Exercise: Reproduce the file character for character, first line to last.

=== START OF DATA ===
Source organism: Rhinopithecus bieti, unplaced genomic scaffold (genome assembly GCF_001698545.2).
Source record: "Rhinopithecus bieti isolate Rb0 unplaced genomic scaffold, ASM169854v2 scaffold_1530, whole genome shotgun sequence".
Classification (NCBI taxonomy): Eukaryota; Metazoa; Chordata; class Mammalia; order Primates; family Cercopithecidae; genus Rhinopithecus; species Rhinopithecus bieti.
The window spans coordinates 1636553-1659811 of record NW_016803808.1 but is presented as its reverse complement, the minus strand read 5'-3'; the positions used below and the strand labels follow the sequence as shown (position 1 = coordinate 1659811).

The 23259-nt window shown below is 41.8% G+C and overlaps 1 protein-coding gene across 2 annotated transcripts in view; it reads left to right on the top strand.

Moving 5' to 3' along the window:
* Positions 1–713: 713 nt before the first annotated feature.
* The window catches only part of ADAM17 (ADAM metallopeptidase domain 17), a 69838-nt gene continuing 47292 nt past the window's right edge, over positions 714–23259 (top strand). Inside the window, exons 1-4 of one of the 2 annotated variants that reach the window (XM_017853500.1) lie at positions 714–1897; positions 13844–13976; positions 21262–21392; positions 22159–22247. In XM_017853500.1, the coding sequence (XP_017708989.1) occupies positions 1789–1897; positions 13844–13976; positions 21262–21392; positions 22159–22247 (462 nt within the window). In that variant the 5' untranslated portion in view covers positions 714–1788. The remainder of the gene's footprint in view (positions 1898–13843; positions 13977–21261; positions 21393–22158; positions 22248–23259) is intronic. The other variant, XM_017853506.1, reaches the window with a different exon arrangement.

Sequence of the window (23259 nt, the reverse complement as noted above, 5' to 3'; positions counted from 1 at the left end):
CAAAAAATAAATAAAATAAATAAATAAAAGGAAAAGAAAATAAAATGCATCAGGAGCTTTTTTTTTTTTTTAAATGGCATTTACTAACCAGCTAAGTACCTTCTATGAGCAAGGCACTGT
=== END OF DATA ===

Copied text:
Source organism: Rhinopithecus bieti, unplaced genomic scaffold (genome assembly GCF_001698545.2).
Source record: "Rhinopithecus bieti isolate Rb0 unplaced genomic scaffold, ASM169854v2 scaffold_1530, whole genome shotgun sequence".
Classification (NCBI taxonomy): Eukaryota; Metazoa; Chordata; class Mammalia; order Primates; family Cercopithecidae; genus Rhinopithecus; species Rhinopithecus bieti.
The window spans coordinates 1636553-1659811 of record NW_016803808.1 but is presented as its reverse complement, the minus strand read 5'-3'; the positions used below and the strand labels follow the sequence as shown (position 1 = coordinate 1659811).

The 23259-nt window shown below is 41.8% G+C and overlaps 1 protein-coding gene across 2 annotated transcripts in view; it reads left to right on the top strand.

Moving 5' to 3' along the window:
* Positions 1–713: 713 nt before the first annotated feature.
* The window catches only part of ADAM17 (ADAM metallopeptidase domain 17), a 69838-nt gene continuing 47292 nt past the window's right edge, over positions 714–23259 (top strand). Inside the window, exons 1-4 of one of the 2 annotated variants that reach the window (XM_017853500.1) lie at positions 714–1897; positions 13844–13976; positions 21262–21392; positions 22159–22247. In XM_017853500.1, the coding sequence (XP_017708989.1) occupies positions 1789–1897; positions 13844–13976; positions 21262–21392; positions 22159–22247 (462 nt within the window). In that variant the 5' untranslated portion in view covers positions 714–1788. The remainder of the gene's footprint in view (positions 1898–13843; positions 13977–21261; positions 21393–22158; positions 22248–23259) is intronic. The other variant, XM_017853506.1, reaches the window with a different exon arrangement.

Sequence of the window (23259 nt, the reverse complement as noted above, 5' to 3'; positions counted from 1 at the left end):
CAAAAAATAAATAAAATAAATAAATAAAAGGAAAAGAAAATAAAATGCATCAGGAGCTTTTTTTTTTTTTTAAATGGCATTTACTAACCAGCTAAGTACCTTCTATGAGCAAGGCACTGT